Worse yet from his point of view, there’s a concerted effort by Democrats — Mrs. Clinton herself, Elizabeth Warren, President Obama, and more — to make the great ridiculer look ridiculous (which he is). And it seems to be working.

Why is Mrs. Clinton holding up so well against Mr. Trump, when establishment Republicans were so hapless? Partly it’s because America as a whole, unlike the Republican base, isn’t dominated by angry white men; partly it’s because, as anyone watching the Benghazi hearing realized, Mrs. Clinton herself is a lot tougher than anyone on the other side.

But a big factor, I’d argue, is that the Democratic establishment in general is fairly robust. I’m not saying that its members are angels, which they aren’t. Some, no doubt, are personally corrupt. But the various groups making up the party’s coalition really care about and believe in their positions — they’re not just saying what the Koch brothers pay them to say.

So pay no attention to anyone claiming that Trumpism reflects either the magical powers of the candidate or some broad, bipartisan upsurge of rage against the establishment. What worked in the primary won’t work in the general election, because only one party’s establishment was already dead inside.

 

By: Paul Krugman, Op-Ed Columnist, The New York Times, June 20, 2016

June 26, 2016 Posted by | Democratic Establishment, Donald Trump, GOP Establishment, Hillary Clinton | , , , , , , , | Leave a comment

“It’s All Over, And It’s All Just Beginning”: Hillary Clinton’s Next Challenge: Bury Trump And Stay Out Of The Gutter

So the last Sanders argument, like umpteen others, has come around to bite him.

He’s spent the last two weeks talking about the “momentum” he was going to have after winning California, but as the primaries draw to a close, the momentum is on Hillary Clinton’s side.

She exceeded expectations in California, with her victory called early Wednesday (what was up with those polls that had Bernie Sanders beating her among Latinos? They always smelled fishy to me). She demolished him in New Jersey, won New Mexico, and even pulled off a stunning (if small-potatoes) win in South Dakota, which came out of nowhere.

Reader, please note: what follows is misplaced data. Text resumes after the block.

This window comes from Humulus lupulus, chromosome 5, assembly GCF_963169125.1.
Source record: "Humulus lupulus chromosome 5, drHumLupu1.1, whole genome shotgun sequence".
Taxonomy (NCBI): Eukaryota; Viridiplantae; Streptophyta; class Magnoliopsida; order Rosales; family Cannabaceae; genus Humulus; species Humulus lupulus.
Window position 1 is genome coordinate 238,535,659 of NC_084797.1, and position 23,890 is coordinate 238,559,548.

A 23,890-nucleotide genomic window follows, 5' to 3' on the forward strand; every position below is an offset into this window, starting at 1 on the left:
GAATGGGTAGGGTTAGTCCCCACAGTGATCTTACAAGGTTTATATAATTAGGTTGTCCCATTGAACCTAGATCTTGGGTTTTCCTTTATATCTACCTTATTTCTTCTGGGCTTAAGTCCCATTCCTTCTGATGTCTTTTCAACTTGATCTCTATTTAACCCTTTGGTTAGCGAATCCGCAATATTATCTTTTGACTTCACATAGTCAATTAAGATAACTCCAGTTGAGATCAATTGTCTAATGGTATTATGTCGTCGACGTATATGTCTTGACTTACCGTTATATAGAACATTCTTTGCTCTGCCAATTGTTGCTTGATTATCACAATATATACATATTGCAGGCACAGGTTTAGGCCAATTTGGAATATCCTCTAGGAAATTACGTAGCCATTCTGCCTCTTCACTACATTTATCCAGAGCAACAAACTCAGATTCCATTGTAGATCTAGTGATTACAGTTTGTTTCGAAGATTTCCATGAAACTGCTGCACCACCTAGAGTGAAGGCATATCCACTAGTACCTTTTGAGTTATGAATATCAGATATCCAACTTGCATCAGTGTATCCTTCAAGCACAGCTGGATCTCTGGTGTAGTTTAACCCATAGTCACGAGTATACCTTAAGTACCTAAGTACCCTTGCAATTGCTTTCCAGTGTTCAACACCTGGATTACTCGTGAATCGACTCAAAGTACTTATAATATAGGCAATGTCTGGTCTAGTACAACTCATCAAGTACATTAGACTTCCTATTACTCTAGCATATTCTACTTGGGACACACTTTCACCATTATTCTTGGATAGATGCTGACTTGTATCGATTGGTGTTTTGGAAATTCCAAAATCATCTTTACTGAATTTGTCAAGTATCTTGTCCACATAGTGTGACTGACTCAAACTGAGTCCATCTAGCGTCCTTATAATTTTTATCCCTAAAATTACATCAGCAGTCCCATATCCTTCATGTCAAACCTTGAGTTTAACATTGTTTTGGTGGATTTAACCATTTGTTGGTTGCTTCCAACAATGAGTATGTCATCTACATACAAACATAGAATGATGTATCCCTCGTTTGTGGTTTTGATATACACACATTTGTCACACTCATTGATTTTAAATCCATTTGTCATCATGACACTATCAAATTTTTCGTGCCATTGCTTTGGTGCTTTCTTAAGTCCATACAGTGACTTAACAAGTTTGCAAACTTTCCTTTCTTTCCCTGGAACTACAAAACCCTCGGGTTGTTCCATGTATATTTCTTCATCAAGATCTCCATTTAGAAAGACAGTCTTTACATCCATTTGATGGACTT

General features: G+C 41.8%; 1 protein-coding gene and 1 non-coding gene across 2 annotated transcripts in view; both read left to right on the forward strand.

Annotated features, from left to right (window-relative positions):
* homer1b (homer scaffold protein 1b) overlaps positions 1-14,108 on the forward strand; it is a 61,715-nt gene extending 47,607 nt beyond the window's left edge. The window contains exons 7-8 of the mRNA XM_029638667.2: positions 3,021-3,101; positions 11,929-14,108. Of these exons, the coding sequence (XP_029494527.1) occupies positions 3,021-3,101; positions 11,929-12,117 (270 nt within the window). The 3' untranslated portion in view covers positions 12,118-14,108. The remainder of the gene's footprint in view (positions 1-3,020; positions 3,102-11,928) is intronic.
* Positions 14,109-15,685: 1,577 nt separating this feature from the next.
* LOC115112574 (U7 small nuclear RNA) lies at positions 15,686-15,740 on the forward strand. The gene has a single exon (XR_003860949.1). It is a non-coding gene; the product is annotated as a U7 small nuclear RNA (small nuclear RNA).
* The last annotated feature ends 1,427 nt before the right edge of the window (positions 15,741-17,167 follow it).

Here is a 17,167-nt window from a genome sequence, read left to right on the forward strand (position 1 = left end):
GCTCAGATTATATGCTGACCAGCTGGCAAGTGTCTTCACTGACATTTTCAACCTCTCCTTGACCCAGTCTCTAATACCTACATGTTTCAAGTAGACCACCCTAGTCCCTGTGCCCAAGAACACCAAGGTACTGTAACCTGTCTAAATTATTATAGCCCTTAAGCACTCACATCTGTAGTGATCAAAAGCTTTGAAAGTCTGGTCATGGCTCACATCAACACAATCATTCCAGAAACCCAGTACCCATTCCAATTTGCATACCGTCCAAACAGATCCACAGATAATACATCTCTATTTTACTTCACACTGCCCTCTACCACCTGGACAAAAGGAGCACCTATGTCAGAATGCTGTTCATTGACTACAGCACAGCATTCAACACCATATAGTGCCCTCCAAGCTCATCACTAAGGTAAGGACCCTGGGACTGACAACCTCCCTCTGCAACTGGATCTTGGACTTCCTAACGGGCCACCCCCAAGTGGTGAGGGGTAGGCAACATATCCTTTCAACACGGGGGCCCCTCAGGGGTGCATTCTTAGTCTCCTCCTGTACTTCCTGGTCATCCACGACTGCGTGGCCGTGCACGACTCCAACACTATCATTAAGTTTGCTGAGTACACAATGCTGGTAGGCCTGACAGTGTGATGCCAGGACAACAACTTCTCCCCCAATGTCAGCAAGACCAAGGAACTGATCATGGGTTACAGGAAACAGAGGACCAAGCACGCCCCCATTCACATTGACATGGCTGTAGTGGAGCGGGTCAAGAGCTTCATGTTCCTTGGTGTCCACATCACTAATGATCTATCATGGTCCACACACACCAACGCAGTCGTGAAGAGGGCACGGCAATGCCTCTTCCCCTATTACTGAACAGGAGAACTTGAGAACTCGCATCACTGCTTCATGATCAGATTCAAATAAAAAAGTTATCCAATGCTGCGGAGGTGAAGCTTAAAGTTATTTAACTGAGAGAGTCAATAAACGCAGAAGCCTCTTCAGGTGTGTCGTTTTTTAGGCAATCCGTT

Speaking of nowhere, there’s nowhere for Bernie to go now. He ran an impressive race in many ways, and annoying in others, but he lasted a lot longer than almost anyone thought he would. But today the story isn’t him. It’s the nominee.

It’s a huge historical marker, as Clinton noted in her speech. “Thanks to you, we’ve reached a milestone, the first time in our nation’s history that a woman will be a major party’s nominee,” Clinton said. “Tonight’s victory is not about one person—it belongs to generations of women and men who struggled and sacrificed and made this moment possible.”

It’s also a huge personal moment for Clinton. For all the arrows, justified and not, she’s absorbed for the last quarter-century, she’s made it. She’s made history in a huge way. If you read biographies of her, you’ve read about the people who thought back when she was at Wellesley that maybe she had it in her to be America’s first woman president. It’s an expectation that has hovered over her for many years, and she’s now in a position to achieve it.

The Democratic Party has now nominated in succession the country’s first African American and its first woman. This is a great sign of progress, but more tellingly it’s a sign of what the two major parties have become over the course of the past 20 years. The Democrats are the party of multicultural America, while the Republicans have become in essence a white ethno-nationalist party. Yes, it has some nonwhites, but it’s a party whose raison d’etre is increasingly to save white America from the new hordes, a point made clearly by its collective decision to reject two Latino nominees and instead elevate the first openly racist major-party candidate since maybe Woodrow Wilson.